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Employment-Challenged Get Extended Forbearance, Interest-Free Loans

Written by on Wednesday, 13 July 2011 7:00 pm
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The Obama Administration recently quadrupled the mortgage payment forbearance period for unemployed homeowners and announced interest-free loans for unemployed and under-employed homeowners.

The adjustment to the Federal Housing Administration loan program will require mortgage servicers to extend the forbearance period for unemployed homeowners from three to 12 months.

FHA borrowers will have to pay back any past due balance after the forbearance period expires, but the order means servicers can't begin foreclosure on unemployed homeowners until 12 months after unemployment.

"The current unemployment forbearance programs have mandatory periods that are inadequate for the majority of unemployed borrowers," said U.S. Housing and Urban Development Secretary Shaun Donovan.

The Administration will also require servicers participating in the Making Home Affordable Program (MHA) to likewise extend the minimum forbearance period to 12 months wherever possible.

The moves are designed to give unemployed homeowners some breathing room to stay in their homes while looking for jobs.

"Today, 60 percent of the unemployed have been out of work for more than three months and 45 percent have been out of work for more than six. Providing the option for a year of forbearance will give struggling homeowners a substantially greater chance of finding employment before they lose their home," Donovan said.

The Administration also wants to be a role model for the mortgage industry to encourage it to provide more meaningful assistance to unemployed homeowners during the economic downturn.

'EHLP' loans help unemployed and under-employed

Both unemployed and under-employed homeowners could qualify for special no-interest loans of up to $50,000 under an expanded initiative called the "The Emergency Homeowners' Loan Program (EHLP)."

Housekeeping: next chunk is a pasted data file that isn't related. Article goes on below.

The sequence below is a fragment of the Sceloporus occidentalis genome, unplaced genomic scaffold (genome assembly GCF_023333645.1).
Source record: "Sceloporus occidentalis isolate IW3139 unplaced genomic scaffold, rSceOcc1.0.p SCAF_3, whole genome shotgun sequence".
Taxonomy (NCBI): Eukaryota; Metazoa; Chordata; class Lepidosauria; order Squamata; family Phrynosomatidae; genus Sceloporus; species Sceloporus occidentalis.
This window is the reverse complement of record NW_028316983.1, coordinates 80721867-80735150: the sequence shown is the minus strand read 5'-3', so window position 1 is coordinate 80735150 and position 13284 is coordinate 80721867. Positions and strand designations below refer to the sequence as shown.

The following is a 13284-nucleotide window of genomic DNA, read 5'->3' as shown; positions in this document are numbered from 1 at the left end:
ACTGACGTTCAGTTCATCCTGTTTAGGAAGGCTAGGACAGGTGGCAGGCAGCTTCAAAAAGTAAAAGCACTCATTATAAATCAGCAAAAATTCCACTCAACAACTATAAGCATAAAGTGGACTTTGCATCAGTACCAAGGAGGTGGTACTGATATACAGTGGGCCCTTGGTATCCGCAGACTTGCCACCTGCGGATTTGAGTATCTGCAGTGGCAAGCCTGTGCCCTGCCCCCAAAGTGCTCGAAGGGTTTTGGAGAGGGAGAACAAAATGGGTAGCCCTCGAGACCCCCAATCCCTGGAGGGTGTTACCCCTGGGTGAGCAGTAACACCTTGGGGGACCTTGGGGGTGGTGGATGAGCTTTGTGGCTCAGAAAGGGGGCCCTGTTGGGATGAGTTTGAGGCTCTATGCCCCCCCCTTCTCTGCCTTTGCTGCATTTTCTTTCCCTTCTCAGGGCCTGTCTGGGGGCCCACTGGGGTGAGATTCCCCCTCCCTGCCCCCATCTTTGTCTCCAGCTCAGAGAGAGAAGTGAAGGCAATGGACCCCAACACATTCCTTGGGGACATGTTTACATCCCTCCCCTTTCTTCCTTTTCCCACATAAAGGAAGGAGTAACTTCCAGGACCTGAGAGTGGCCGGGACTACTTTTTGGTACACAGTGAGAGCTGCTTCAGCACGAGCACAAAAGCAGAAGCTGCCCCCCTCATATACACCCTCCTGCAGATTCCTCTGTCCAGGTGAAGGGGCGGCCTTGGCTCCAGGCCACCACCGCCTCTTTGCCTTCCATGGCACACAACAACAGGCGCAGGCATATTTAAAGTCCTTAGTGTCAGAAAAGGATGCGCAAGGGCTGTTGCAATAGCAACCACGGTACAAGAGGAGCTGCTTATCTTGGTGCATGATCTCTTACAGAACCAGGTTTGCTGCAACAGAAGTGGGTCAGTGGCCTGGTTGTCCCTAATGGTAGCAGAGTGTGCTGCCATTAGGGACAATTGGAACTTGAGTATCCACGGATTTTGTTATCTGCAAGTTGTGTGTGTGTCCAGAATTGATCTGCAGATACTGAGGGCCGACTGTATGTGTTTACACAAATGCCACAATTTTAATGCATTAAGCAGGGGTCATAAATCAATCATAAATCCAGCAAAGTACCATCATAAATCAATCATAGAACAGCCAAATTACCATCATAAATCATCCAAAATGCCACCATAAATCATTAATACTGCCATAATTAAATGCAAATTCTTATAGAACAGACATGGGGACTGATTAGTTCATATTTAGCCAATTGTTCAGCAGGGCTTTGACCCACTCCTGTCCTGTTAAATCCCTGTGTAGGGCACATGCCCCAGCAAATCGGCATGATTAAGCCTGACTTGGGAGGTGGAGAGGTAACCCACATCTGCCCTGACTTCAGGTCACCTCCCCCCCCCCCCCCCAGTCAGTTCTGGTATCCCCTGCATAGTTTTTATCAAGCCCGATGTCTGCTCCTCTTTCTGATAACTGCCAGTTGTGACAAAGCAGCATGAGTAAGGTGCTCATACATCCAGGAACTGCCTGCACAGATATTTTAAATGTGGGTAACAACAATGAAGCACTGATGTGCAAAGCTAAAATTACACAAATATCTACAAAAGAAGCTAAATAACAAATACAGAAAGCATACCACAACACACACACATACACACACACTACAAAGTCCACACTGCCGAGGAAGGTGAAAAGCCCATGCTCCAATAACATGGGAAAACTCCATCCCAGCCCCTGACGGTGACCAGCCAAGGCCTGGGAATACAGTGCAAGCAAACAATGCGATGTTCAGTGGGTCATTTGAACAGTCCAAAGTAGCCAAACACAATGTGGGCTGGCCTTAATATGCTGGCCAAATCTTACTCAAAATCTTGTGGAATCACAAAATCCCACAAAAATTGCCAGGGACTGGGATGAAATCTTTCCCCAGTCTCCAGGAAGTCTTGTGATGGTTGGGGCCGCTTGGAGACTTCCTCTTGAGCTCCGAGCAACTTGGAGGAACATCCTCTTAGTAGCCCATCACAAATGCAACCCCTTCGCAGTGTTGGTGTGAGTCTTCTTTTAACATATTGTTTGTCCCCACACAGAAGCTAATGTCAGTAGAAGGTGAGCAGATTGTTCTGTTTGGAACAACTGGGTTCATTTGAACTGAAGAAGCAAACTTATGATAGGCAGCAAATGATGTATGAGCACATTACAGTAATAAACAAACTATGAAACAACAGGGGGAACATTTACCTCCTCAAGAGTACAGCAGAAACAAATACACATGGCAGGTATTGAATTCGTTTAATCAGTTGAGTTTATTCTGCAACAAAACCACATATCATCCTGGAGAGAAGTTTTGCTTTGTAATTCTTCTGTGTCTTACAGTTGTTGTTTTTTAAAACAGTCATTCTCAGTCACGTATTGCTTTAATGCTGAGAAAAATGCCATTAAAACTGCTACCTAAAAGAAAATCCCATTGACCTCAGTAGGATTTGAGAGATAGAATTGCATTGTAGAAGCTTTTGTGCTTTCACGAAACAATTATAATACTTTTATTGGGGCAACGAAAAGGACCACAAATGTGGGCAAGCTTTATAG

The $1 billion infusion from the "Dodd-Frank Wall Street Reform and Consumer Protection Act" is expected to assist some 30,000 distressed homeowners threatened with foreclosure because they are either unemployed or suffer reduced employment.

EHLP is an adjunct to the existing, $7.6 billion, federally financed, state-administered "Hardest Hit Fund," for 18 states and the District of Columbia, areas hardest hit by the housing crisis.

EHLP takes assistance for employment-challenged homeowners nationwide by adding 27 states and Puerto Rico to the program. Five more states will administer their own variety of the new EHLP.

To qualify, homeowners must have experienced a decrease in income of at least 15 percent due to "involuntary unemployment or under-employment" related to economic conditions and/or a medical emergency. They must also document that the monthly mortgage payment is more than 31 percent of their monthly income.

Homeowners must also have been at least three months delinquent on mortgage payments, as of June 1, 2011 and have received a written notice (often referred to as a "breach letter") from their lender or servicer stating that they are at least 60 days late and at risk of foreclosure.

There are other income, owner-occupied and documentation conditions, but those who qualify will be eligible for loans expected to average $35,000 and not exceed $50,000. The deal will pay 69 percent of the monthly mortgage payment, including missed mortgage payments or past due charges, including principal, interest, taxes, insurances, and attorney fees.

After assistance for up to two years, the government will forgive 20 percent of the loan each year. Homeowners won't have to pay anything back if they remain current on their mortgage and stay in the home for at least five years after the assistance period.

Homeowners hoping to qualify must sign up by July 22, 2011, enter a lottery and win one of the 30,000 or so spots during a draw expected by Aug. 15, 2011.

Complete details are available through the program's administrator, NeighborWorks America, via email This email address is being protected from spambots. You need JavaScript enabled to view it. and by calling 1-855-346-3345.

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  About the author, Broderick Perkins

Individual news stories are based upon the opinions of the writer and does not reflect the opinion of Realty Times.